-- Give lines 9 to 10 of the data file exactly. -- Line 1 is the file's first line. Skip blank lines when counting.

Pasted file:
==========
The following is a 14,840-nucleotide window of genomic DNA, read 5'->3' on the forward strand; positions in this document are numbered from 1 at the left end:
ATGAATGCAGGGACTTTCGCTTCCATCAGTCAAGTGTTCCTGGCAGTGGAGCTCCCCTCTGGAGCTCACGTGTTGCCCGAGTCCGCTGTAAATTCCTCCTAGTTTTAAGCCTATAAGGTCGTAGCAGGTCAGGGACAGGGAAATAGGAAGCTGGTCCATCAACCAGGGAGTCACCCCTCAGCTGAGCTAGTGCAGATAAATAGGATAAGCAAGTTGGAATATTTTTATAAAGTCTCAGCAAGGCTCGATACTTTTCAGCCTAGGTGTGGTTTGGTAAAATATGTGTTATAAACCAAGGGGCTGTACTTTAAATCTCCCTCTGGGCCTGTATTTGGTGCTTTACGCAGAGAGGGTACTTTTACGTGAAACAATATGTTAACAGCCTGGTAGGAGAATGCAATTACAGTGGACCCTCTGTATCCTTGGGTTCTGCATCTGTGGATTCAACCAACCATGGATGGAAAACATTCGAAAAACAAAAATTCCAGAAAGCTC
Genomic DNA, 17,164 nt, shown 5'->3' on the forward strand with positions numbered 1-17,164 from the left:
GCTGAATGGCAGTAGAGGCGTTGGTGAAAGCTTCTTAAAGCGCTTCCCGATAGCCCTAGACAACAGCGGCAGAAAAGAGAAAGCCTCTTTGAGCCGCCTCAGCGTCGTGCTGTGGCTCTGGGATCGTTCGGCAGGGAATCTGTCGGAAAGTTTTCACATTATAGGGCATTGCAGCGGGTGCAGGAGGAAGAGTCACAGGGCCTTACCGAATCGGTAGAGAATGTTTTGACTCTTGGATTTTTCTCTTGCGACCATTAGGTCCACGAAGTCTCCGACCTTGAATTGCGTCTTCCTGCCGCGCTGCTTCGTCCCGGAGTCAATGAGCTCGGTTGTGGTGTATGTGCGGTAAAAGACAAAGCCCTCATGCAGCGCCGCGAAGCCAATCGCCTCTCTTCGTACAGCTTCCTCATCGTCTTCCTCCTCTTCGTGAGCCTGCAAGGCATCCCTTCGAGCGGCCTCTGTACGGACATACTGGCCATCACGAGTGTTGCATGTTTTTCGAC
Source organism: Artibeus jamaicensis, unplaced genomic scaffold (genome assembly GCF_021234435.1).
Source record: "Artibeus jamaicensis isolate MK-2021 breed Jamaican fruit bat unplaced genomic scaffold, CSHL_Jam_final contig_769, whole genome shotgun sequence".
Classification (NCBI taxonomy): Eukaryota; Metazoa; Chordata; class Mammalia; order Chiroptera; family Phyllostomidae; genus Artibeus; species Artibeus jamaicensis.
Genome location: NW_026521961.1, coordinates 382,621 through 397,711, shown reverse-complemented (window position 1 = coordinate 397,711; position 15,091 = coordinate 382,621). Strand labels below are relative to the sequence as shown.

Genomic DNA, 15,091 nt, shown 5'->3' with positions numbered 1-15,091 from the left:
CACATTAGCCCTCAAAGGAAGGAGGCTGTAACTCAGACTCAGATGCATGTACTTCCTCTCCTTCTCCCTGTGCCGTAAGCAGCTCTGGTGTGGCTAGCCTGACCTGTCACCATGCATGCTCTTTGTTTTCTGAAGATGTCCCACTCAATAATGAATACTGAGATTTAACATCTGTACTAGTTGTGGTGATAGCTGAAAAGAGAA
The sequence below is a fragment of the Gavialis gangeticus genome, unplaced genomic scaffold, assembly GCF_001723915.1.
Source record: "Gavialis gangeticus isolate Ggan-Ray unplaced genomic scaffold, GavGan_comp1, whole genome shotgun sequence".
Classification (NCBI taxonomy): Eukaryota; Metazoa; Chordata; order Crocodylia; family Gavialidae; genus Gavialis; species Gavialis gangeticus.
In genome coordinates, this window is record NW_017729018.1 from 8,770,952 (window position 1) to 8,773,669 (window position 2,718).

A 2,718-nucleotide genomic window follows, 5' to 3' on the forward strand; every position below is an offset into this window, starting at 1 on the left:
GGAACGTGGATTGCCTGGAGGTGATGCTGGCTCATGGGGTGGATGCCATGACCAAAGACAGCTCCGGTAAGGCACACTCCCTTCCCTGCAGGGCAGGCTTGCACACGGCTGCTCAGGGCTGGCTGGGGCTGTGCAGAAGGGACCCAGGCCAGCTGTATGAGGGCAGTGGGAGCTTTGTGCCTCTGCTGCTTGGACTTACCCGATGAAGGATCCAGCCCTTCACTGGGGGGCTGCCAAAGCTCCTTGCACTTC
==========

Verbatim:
Genomic DNA, 15,091 nt, shown 5'->3' with positions numbered 1-15,091 from the left:
CACATTAGCCCTCAAAGGAAGGAGGCTGTAACTCAGACTCAGATGCATGTACTTCCTCTCCTTCTCCCTGTGCCGTAAGCAGCTCTGGTGTGGCTAGCCTGACCTGTCACCATGCATGCTCTTTGTTTTCTGAAGATGTCCCACTCAATAATGAATACTGAGATTTAACATCTGTACTAGTTGTGGTGATAGCTGAAAAGAGAA